Biography of Martin Thembisile (Chris) Hani, South African Activist

Chris Hani
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Chris Hani (born Martin Thembisile Hani; June 28, 1942–April 10, 1993) was a charismatic leader in the African National Congress (ANC) militant wing (uMkhonto we Sizwe or MK) and the secretary-general of the South African Communist Party. Considered a threat to both the extreme-right wing in South Africa and the new, moderate leadership of the African National Congress, his assassination had a significant impact on his country's transition from apartheid.

Fast Facts: Martin Thembisile (Chris) Hani

  • Known For: South African activist, chief of staff of uMkhonto we Sizwe, and secretary-general of the Communist Party whose assassination was pivotal in South Africa's transition from apartheid
  • Also Known As: Chris Hani
  • Born: June 28, 1942 in Comfimvaba, Transkei, South Africa
  • Parents: Gilbert and Mary Hani
  • Died: April 10, 1993 in Dawn Park, Boksburg, South Africa
  • Education: Matanzima Secondary School at Cala, Lovedale Institute, University of Fort Hare, Rhodes University
  • Published WorksMy Life
  • Spouse: Limpho Hani
  • Children: Nomakhwezi, Neo, and Lindiwe
  • Notable Quote: "My studies of literature further strengthened my hatred of all forms of oppression, persecution and obscurantism. The action of tyrants as portrayed in various literary works also made me hate tyranny and institutionalised oppression."

Early Life

Martin Thembisile (Chris) Hani was born on June 28, 1942 in the small, rural town of Comfimvaba, Transkei. He was the fifth of six children. His father, a migrant worker in the Transvaal mines, sent what money he could back to the family in Transkei. His mother worked on a subsistence farm to supplement the family income.

Hani and his siblings walked 25 kilometers to school each weekday and the same distance to church on Sundays. Hani was a devout Catholic and became an altar boy at the age of 8. He wanted to become a priest, but his father would not give him permission to enter the seminary.

Education and Politicization

When Hani was 11 years old, the South African government introduced the Black Education Act of 1953. The act formalized the segregation of black schooling and laid the foundation for "Bantu Education" and Hani, at a young age, became aware of the limitations that the apartheid system imposed on his future: "[T]his angered and outraged us and paved the way for my involvement in the struggle."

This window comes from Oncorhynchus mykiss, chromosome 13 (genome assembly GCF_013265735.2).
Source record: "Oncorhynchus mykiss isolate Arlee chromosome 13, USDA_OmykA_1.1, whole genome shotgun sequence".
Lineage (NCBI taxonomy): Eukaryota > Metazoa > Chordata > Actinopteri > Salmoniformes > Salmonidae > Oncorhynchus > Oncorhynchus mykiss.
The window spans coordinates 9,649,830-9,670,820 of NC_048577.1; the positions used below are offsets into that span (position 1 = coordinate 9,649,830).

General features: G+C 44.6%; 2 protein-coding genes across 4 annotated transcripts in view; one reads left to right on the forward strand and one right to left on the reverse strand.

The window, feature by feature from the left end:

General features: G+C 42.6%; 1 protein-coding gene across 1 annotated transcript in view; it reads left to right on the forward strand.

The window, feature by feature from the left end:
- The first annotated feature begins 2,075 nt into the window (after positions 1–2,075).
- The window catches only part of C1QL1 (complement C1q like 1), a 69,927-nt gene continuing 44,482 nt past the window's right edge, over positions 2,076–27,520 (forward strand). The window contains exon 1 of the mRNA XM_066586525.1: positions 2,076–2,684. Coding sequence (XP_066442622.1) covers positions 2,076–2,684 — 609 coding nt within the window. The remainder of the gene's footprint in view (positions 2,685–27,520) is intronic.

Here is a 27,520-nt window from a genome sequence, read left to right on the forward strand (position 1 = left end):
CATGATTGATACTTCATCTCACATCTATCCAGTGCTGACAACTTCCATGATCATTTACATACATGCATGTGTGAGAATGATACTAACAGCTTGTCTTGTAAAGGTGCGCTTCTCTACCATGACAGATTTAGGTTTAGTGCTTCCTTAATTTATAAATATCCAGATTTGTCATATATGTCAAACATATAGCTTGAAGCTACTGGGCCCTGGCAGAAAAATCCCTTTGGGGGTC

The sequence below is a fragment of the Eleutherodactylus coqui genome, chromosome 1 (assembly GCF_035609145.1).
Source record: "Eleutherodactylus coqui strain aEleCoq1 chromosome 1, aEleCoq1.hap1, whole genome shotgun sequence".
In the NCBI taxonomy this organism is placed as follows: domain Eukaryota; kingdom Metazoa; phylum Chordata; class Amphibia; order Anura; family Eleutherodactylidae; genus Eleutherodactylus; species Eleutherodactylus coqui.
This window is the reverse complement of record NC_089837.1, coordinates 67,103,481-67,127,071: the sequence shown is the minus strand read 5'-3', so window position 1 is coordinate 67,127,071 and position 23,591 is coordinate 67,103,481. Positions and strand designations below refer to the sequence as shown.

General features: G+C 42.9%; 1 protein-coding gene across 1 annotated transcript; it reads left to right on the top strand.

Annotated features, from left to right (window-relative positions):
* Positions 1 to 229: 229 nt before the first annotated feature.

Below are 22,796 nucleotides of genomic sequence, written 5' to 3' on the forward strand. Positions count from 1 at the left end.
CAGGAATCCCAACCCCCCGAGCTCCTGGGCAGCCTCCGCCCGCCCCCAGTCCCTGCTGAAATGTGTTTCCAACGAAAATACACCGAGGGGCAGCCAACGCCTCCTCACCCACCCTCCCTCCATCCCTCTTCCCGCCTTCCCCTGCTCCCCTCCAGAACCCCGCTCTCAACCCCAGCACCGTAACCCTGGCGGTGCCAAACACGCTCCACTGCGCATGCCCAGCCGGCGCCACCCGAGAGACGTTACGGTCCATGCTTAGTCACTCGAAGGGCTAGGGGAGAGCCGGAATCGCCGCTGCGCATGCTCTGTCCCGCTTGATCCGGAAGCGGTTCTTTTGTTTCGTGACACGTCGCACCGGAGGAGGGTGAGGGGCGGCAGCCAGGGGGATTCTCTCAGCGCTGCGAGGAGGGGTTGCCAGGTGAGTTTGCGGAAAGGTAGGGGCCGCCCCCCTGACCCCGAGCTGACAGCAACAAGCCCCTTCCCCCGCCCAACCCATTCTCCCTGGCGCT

In 1956, at the start of the Treason Trial, he joined the African National Congress (ANC)—his father was already a member of the ANC. In 1957 he joined the ANC Youth League. One of his teachers at school, Simon Makana, may have influenced this decision.

Hani matriculated from Lovedale High School in 1959 and went to university at Fort Hare to study modern and classical literature in English, Greek, and Latin. Hani is said to have identified with the plight of Roman commoners suffering under the control of its nobility. Fort Hare had a reputation as a liberal campus, and it was here that Hani was exposed to the Marxist philosophy that influenced his future career.

The Extension of University Education Act (1959) put an end to black students attending white universities (mainly the Universities of Cape Town and Witwatersrand) and created separate tertiary institutions for "Whites," "Coloured," "Blacks," and "Indians." Hani was active in campus protests over the takeover of Fort Hare by the Department of Bantu Education. He graduated in 1962 from Rhodes University in Grahamstown with a Bachelor's degree in classics and English, just ahead of being expelled for political activism.

Exploring Communism

Hani's uncle had been active in the Communist Party of South Africa (CPSA). The organization was founded in 1921 but had dissolved itself in response to the Suppression of Communism Act of 1950. Ex-Communist Party members had continued to operate in secret and then formed the underground South African Communist Party (SACP) in 1953.

In 1961, after a move to Cape Town, Hani joined the SACP. The following year he joined uMkhonto we Sizwe (MK), the militant wing of the ANC. With his high level of education, he quickly rose through the ranks; within months he was a member of the leadership cadre, the Committee of Seven.

Arrest and Exile

In 1962, Hani was arrested for the first of several times under the Suppression of Communism Act. In 1963, having tried and exhausted all the possible legal appeals against conviction, he followed his father into exile in Lesotho, a small country landlocked within South Africa.

Hani was sent to the Soviet Union for military training and returned to Africa in 1967 to take an active role in the Rhodesian bush war, acting as a political commissar in the Zimbabwe People's Revolutionary Army (ZIPRA).

Work With Zipra